The Treaty of Brest-Litovsk signed by the Bolsheviks was seen as a Russian betrayal of the War against Germany. Britain asserted that Russia had no right to secede from the War, no matter what popular support such a decision was based on. If Russia was not going to continue to wage War Britain was going to invade and occupy its territory with military forces and continue to wage that War for it.
The British maintained relations with the Bolshevik regime, while beginning to support forces opposing the Bolsheviks in the hope that a new Russian ally would emerge from the Revolution to resume the War on Germany.
A couple of months after the Bolshevik coup Britain began to intervene in Southern Russia. This intervention was to last until the summer of 1920 when Lloyd George finally decided to give up the ghost and abandon the forces Britain was supporting to their fate. By that time Germany and the Ottoman Turks had been defeated for over a year and a half.
In December 1917, the British War Cabinet voted to support the anti-Bolshevik Don Cossack General, A.M. Kaledin and others in Southern Russia. Robert Cecil, Undersecretary to Balfour at the Foreign Office sent a telegram to the British Ambassador in Petrograd on 3 December stating that “no regard should be had to expense and you should furnish to Cossacks and Ukrainians any funds necessary by any means you think desirable”. Sir Henry Wilson, Chief of the Imperial General Staff, issued a similar order to his attaches in the region. The War Cabinet stated on December 14 that “Any sum of money required for the purposes of maintaining alive in South East Russia the resistance to the Central Power… should be furnished… so long as the recipients continue the struggle” (Richard H. Ullman, Intervention and the War, Anglo-Soviet Relations 1917-1921, Vol. I, p.46, p.52)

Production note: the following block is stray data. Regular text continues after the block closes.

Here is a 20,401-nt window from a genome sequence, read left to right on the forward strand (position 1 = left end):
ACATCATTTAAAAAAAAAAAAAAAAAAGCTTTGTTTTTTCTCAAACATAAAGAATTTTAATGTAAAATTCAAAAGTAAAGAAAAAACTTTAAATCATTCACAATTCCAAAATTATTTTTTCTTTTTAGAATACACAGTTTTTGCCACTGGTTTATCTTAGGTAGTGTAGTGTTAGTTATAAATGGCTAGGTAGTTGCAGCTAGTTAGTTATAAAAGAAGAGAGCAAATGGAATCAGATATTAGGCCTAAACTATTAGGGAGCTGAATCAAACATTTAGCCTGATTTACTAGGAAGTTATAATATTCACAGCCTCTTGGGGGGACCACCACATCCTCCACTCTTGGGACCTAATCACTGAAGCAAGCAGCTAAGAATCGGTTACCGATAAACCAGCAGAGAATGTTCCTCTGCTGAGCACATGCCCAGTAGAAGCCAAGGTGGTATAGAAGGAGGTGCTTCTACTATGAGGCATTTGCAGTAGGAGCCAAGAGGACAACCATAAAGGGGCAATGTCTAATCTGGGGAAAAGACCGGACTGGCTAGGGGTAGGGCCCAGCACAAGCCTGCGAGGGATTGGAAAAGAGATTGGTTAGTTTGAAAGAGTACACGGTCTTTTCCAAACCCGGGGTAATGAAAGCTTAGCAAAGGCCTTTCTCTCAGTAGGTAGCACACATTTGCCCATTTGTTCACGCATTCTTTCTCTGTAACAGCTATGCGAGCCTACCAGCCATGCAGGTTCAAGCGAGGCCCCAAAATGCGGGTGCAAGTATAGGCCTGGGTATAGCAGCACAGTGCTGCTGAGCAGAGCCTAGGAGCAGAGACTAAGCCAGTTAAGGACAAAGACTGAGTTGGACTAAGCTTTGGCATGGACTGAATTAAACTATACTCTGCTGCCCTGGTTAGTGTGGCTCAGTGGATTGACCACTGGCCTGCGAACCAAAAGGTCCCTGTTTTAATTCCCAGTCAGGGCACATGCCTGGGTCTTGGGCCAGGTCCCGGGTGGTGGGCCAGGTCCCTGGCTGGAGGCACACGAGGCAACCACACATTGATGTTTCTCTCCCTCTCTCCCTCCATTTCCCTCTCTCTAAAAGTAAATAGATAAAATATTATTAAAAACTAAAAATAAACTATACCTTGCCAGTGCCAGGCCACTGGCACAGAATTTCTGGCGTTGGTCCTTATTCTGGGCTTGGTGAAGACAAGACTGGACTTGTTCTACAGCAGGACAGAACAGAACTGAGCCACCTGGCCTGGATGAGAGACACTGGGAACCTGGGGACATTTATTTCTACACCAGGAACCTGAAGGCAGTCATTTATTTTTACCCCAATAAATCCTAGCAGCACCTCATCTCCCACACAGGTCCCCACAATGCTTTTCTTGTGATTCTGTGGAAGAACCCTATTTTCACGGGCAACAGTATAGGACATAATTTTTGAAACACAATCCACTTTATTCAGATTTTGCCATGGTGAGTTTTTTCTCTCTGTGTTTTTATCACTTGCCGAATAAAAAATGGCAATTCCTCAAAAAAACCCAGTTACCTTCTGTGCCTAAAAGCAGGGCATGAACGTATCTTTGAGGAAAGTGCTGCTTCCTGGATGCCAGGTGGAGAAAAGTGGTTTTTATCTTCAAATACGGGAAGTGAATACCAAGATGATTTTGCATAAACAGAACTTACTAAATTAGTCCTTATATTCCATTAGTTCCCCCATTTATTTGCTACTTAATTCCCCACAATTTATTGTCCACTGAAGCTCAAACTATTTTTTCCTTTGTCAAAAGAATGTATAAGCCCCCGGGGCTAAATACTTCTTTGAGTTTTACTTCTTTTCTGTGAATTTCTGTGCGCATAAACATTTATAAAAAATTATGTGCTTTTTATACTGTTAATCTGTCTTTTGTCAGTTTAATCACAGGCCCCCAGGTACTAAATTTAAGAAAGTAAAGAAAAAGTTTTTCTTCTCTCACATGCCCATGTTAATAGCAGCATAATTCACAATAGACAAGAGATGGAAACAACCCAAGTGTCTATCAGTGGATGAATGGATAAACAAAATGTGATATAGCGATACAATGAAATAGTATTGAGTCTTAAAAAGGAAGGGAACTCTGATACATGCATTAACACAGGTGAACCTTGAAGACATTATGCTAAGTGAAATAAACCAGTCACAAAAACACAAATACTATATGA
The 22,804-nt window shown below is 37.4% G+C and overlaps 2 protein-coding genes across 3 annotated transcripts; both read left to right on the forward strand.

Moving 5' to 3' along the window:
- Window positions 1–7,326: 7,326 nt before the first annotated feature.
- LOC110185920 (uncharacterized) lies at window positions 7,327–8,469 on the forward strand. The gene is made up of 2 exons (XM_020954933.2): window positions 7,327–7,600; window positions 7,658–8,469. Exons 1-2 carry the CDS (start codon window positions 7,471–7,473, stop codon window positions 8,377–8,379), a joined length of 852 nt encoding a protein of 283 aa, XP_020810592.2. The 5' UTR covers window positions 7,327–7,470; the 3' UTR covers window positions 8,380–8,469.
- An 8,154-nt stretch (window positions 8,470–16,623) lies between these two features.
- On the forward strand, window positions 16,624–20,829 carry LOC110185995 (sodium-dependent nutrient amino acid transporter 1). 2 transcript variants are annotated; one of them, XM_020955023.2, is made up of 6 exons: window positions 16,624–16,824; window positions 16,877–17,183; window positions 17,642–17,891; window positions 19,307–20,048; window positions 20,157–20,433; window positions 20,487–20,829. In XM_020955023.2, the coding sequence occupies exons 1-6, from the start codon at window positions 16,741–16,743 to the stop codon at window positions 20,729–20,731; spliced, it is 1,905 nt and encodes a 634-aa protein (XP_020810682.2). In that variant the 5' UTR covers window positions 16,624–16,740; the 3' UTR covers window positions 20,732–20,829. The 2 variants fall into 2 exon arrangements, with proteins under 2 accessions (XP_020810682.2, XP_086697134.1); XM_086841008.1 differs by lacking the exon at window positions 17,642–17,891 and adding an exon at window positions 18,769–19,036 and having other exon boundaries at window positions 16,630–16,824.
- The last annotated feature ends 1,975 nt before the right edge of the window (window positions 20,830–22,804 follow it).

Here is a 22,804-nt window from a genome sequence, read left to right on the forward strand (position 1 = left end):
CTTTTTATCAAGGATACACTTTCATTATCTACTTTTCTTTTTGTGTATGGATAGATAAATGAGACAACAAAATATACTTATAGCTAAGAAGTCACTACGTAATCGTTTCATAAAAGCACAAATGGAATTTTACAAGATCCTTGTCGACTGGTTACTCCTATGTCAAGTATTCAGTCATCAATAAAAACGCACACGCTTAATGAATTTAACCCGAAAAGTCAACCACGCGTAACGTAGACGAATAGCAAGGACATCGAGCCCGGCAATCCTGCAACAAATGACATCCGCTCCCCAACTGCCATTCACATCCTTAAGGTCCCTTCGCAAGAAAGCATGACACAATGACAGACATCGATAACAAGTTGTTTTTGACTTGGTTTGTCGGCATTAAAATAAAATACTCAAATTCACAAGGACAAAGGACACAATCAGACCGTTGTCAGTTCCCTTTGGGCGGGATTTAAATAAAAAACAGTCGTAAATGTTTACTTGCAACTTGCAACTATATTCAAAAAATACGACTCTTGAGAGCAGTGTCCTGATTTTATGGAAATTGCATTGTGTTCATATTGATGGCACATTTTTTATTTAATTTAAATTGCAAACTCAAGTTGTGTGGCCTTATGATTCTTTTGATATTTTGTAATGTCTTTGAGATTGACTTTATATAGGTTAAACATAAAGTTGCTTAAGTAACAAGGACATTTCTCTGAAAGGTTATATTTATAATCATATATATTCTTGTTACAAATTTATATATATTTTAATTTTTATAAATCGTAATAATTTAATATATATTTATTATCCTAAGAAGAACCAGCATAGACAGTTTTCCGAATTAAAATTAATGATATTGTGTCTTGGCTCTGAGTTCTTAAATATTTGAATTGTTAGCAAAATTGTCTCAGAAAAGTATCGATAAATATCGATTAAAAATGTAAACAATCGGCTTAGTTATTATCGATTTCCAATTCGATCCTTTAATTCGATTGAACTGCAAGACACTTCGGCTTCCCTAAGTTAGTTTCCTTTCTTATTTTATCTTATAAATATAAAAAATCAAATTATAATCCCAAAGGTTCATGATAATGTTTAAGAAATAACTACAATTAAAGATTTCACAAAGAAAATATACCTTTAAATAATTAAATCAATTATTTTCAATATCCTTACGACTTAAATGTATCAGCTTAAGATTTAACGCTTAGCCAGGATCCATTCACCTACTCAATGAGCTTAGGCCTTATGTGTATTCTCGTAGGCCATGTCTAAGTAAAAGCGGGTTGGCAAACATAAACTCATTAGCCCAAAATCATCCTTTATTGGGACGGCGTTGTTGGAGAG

These arrangements were kept secret from the Bolshevik government, with which the British Government was still dealing, and the Russians were assured that England was “not interested in internal Russian affairs” or “counter-revolution” (ibid, p.53).
The British adopted a policy of encouraging separatist movements and the establishment of an alternative “Russia” independent of Petrograd, consisting of the Cossack regions, the Ukraine and Caucasus – which contained much of the oil, coal and corn needed by the state to function. Extraordinarily, Britain’s diplomatic service in Russia was employed to attempt to subvert the government which provided it with protection.
It is important, therefore, to understand that the British intervention in Russia in 1918 was neither an anti-Bolshevik operation or another round in the Great Game against Russia. It was primarily designed to force Russia to continue the Great War it had enlisted in to fight, no matter what its political character.